If run well, a sprint retrospective can help the project team identify areas for improvement for individual roles as well as discuss how to work better as a team. If run poorly, the meeting can turn into a bashing session which ultimately results in missed opportunities for growth.

Collaboration: The Essence of a Good Spring Retrospective

Let’s face it, not all teams are collocated. Today, many software development teams are virtual organizations. Good thing there are tons of online tools and platforms to facilitate sprint retrospectives for distributed teams. One good example is EasyRetro, which allows teams to collaborate remotely. This is an effective tool that has been used by thousands of teams to improve their retrospectives.

The Sprint Retrospective Attendees

Because the spring retrospective is the time to reflect on the project’s development process, the full Scrum team needs to attend. This includes the Scrum Master, Product Owner, and the development team.

  • Scrum Master - The Scrum Master is the facilitator of the team, the person is responsible for promoting and supporting by helping everyone understand Scrum theory, practices, rules, and values.
  • Product Owner - The product owner is the leader responsible for maximizing the value of the products created by a scrum development team.
  • Development Team - Everyone who is designing, building, and testing the product.

The Scrum Master should always be attending spring retrospectives because he or she is an integral part of the whole process. This person serves as the coach of the Scrum team and points out where the team is not adhering to its rules and values.

There is an existing debate as to whether or not the Product Owner should attend sprint retrospectives. Some think that his or her presence is vital but on the other hand, some feel that the product owner’s presence defeats the main purpose of retrospective meetings which is to provide a safe and open place for feedback discussions because it might inhibit the team from being completely honest or revealing difficult issues.

However, the Scrum Guide defines the Sprint Retrospective as “an opportunity for the Scrum Team to inspect itself and create a plan for improvements to be enacted during the next Sprint”. This means that the event is meant for the Scrum Team as a whole: Development Team, Scrum Master and Product Owner. There is no way that the Scrum team will reach its full potential if only the developers discuss which areas they should improve on.

If the Product Owner is not considered to be a part of the team, then this is an issue that needs to be overcome; in fact, it is a good topic to be discussed in the retrospective. If you and your team are tempted to hold a sprint retrospective without your product owner, think about why and discuss it. The Scrum team and the product owner need to share their trust. This is the only way that the team can perform at its maximum capacity.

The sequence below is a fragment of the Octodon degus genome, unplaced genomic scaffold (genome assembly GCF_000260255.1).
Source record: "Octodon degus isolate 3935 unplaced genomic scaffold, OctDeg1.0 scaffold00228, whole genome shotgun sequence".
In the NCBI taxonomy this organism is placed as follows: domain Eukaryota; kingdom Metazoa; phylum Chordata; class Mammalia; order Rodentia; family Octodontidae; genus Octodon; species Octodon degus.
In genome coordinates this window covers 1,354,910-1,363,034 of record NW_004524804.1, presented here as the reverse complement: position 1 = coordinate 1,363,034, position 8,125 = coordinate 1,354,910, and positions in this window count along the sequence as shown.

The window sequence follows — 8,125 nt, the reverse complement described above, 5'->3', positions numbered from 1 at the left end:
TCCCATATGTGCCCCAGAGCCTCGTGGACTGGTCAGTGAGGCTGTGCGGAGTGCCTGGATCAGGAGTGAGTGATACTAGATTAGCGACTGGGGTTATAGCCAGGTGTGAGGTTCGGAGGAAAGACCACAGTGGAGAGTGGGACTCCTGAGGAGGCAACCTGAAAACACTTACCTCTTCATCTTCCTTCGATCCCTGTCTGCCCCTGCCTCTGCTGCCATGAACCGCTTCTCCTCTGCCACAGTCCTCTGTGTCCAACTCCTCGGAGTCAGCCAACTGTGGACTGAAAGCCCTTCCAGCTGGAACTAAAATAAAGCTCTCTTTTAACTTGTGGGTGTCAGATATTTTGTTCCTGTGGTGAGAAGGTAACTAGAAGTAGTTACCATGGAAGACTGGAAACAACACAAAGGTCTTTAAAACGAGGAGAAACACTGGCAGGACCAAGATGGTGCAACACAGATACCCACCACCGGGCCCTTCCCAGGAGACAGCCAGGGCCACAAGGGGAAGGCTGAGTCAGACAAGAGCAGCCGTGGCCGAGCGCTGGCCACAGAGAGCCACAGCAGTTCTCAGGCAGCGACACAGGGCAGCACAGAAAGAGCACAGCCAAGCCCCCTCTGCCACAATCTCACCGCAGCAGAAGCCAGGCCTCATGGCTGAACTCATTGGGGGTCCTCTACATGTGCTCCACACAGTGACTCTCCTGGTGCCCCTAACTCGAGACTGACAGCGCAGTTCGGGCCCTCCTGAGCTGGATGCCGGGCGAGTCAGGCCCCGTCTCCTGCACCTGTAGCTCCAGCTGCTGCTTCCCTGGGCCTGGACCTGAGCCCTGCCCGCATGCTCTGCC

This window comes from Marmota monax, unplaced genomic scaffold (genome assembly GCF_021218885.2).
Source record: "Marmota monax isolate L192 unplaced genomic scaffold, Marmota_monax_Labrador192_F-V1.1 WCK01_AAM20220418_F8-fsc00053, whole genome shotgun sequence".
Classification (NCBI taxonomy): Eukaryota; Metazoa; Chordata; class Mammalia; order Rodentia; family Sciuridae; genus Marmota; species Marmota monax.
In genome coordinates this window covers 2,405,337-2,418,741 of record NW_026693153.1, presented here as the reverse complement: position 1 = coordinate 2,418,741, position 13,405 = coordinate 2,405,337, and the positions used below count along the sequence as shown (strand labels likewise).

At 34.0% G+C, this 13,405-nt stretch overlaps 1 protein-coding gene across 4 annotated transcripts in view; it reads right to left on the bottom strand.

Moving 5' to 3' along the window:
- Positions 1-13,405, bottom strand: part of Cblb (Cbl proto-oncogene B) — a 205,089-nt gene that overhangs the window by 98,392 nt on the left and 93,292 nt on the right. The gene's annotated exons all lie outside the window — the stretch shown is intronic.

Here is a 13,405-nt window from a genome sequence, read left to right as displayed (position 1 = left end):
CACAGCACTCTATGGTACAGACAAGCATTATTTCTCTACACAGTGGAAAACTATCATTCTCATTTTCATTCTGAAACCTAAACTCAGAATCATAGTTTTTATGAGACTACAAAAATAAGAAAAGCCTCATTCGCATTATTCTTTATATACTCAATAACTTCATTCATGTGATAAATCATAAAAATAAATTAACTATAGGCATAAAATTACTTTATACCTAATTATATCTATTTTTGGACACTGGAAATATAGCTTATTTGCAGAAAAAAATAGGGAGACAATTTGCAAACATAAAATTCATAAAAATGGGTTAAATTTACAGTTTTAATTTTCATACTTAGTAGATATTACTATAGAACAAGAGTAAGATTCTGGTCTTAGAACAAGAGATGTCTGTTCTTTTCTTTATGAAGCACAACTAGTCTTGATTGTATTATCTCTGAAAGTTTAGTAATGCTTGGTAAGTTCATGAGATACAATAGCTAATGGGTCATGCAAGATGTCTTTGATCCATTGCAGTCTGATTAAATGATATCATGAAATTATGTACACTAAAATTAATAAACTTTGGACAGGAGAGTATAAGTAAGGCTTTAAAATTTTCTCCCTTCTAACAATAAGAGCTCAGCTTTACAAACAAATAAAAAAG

Who Shouldn’t Be Attending the Sprint Retrospective

The meeting should be a “safe place” where the Scrum team discusses their recent sprint and the improvements they are going to implement for the next one. According to The Disciplined Agile Framework, the “safe place” is affected by the presence of people with positional authority, potential agendas or other implicit impacts. Having outsiders as guests at the retrospective will change the dynamics. However, it is the decision of the team if they will allow outsiders in their sprint retrospectives.

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Tips for Product Owners in a Sprint Retrospective

  • Be part of the Scrum Team: As stated above, there are instances where product owners are not invited in the sprint retrospective. If you are a product owner and you’re not being invited to the meetings, discuss this issue with the team first. If you are deliberately not attending the meetings, you are wasting opportunities to strengthen your relationship with them.

  • Take part in the discussions: If you are already attending the meeting, make sure to take part in the discussions in the improvement of the team’s work. If you have any concerns, say it constructively. Don’t attend just to tell everybody what to do.

  • Talk about what went well: Most teams only discuss the negative issues during sprint retrospectives but it’s important to talk about the good stuff as well. Dwelling too much on the negative can decrease team morale. “If your retrospective is an hour long and the whole hour is about what went wrong, no one is going to eagerly participate in them going forward.” - Marco Corona for Agile Connection

About the author: This is a guest post by the folks at EasyRetro (previously FunRetro). They know a lot about retrospectives, go check them out.


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